When you teach online, you’ll “meet” students from all walks of life.
They’ve arrived in e-learning territory for many different reasons.
You’ll probably find your students are a pretty diverse group!
Even so, it’s useful to know that many online learners tend to share three common characteristics:
- They’re overcommitted (they often work, and/or have family demands)
- They’re anxious (many have been away from study for years, and/or have never learned online)
- They’re isolated (they don’t know how to tap into networks of support in this new environment).
These characteristics often lead to specific kinds of behavior.
And when you’re new to online teaching, some of that behavior is completely baffling.
So let’s demystify things a little, by looking at some of the behavioral challenges you’re likely to encounter.
The 5 Most Challenging Behaviors of Online Students
(And How to Handle Them)!
1. Extremes of communication frequency
Some students express their anxiety by emailing you five times a day.
Others go to the opposite extreme: they respond to your messages with resounding silence.
What to do:
The Frequent Emailers are nervous.
They’re usually overcommitted, so rather than search for the answer themselves in the LMS, it’s easier for them to reach out to you every time they hit a snag.
The best way to deal with this kind of online learner is to read their multiple daily emails at the end of your day.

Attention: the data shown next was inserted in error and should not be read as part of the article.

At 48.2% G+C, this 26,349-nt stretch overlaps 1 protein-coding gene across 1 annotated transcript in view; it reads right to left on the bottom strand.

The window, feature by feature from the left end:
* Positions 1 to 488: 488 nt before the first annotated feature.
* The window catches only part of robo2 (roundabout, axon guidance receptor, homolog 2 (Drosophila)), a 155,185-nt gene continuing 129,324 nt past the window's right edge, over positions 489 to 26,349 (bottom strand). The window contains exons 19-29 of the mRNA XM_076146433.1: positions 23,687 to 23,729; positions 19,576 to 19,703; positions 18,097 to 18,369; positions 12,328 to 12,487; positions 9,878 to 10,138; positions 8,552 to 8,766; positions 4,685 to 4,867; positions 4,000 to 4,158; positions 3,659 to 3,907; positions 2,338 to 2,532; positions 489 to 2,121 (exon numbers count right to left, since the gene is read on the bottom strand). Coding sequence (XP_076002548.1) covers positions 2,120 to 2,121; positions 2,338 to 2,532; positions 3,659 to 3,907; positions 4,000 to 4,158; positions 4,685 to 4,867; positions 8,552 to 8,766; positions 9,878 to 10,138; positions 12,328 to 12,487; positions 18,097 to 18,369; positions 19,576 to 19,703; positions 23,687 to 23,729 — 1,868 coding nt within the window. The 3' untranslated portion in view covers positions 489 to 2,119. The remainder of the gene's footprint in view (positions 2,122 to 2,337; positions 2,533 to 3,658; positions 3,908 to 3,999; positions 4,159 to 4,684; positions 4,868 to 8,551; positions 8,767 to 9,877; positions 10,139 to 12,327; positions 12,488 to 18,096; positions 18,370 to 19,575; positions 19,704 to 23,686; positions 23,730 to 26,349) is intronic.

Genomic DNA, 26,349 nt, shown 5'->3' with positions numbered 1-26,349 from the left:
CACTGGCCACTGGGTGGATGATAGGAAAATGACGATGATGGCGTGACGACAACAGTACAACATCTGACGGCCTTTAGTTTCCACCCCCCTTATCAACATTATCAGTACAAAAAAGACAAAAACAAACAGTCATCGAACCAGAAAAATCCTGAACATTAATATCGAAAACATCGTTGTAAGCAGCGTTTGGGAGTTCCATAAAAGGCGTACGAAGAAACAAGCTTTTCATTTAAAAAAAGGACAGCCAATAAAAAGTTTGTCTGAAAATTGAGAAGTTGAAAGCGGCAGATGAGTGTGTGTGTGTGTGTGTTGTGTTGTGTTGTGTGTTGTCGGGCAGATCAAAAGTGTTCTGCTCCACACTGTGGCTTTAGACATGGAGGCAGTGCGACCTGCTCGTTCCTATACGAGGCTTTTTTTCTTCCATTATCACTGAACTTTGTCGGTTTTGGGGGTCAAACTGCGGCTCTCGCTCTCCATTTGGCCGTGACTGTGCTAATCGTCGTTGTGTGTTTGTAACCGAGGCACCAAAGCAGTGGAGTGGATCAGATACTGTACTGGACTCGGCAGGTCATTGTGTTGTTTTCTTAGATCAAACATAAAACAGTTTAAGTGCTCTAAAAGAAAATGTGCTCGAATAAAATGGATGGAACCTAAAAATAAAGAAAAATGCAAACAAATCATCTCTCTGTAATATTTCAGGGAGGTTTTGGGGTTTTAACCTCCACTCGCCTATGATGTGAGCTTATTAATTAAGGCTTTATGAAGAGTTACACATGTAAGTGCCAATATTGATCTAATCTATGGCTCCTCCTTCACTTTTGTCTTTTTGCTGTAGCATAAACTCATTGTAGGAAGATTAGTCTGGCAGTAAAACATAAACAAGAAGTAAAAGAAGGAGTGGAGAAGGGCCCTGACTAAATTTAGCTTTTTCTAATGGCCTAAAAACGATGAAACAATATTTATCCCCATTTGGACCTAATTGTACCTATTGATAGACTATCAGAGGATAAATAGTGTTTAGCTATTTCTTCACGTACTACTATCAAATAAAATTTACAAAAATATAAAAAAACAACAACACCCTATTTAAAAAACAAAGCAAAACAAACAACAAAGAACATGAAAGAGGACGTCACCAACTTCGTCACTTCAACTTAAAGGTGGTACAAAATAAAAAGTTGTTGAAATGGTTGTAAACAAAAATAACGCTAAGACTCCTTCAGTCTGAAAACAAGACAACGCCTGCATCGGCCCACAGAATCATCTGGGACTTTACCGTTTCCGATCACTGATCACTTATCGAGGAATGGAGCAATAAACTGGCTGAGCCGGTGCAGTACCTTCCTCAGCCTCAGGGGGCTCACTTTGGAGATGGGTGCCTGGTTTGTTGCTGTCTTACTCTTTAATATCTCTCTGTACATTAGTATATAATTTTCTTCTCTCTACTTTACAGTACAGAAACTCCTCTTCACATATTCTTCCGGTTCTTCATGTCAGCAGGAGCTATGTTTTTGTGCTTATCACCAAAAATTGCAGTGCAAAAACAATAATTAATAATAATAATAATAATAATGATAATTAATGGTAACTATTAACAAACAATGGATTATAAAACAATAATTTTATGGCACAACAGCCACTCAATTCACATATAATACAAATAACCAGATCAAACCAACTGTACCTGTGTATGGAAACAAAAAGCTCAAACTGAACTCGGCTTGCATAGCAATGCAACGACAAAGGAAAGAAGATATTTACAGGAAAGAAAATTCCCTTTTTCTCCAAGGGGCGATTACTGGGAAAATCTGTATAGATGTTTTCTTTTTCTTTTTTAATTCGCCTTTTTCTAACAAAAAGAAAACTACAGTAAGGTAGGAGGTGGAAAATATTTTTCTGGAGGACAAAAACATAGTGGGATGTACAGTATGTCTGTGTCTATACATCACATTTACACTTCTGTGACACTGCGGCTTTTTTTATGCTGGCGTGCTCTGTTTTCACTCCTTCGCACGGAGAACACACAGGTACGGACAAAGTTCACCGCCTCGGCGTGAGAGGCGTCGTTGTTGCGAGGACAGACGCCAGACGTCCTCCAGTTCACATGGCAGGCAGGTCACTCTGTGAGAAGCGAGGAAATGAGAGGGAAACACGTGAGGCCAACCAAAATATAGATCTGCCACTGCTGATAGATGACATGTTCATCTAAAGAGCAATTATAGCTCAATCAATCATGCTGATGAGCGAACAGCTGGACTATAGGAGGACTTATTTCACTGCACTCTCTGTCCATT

Then respond with a single message.
You’ll often find they’ve answered their own question by then (and there’ll be an email to tell you that, too).
Answering five messages a day from individual students is simply not feasible.
Unless you want to create a second full time job for yourself – one that doesn’t involve a salary.
The Silent Students are likely to be anxious, too.
The difference is that this group is unsure of how to ask for help.
Try sending out a bulk email to all students about ¼ of the way into the course and remind them you’re available to help them if they’re stuck.
A quick check-in mass email can winkle out the silent students, and get them moving forward again.
But be aware that an email like this will trigger an unpredictable number of student responses.
Don’t send it at the busiest time of your semester.
Try customizing this simple template:
We’re now about 1/4 of the way into the semester.
It’s fantastic to see the high quality of the work that’s been submitted so far.
I wanted to remind you that if you’re having problems with the course, please reach out to me with a quick email, and I’ll do my best to help you.
In the meantime, keep up the great work!
Sometimes student rudeness is the result of pure and simple panic.
Students may lash out because they’re stressed, disorganized and behind schedule.
Other times, rude student emails are simply the result of plain bad manners.
Either way, it’s unacceptable for students to be less than polite – to you, or to their fellow students in the forums.
What to do:
Try role modelling in the first instance.
Show them by example what polite, effective communication looks like.
This often has positive results.
I’ve had many students apologize after I send them a civil email answering their rudely-phrased question.
If role modelling doesn’t solve the problem, try pointing out that good manners are a basic requirement in your courses.
If this still doesn’t help (or makes the behaviour even worse) it’s time to refer the student up the ladder to your line manager for a formal warning.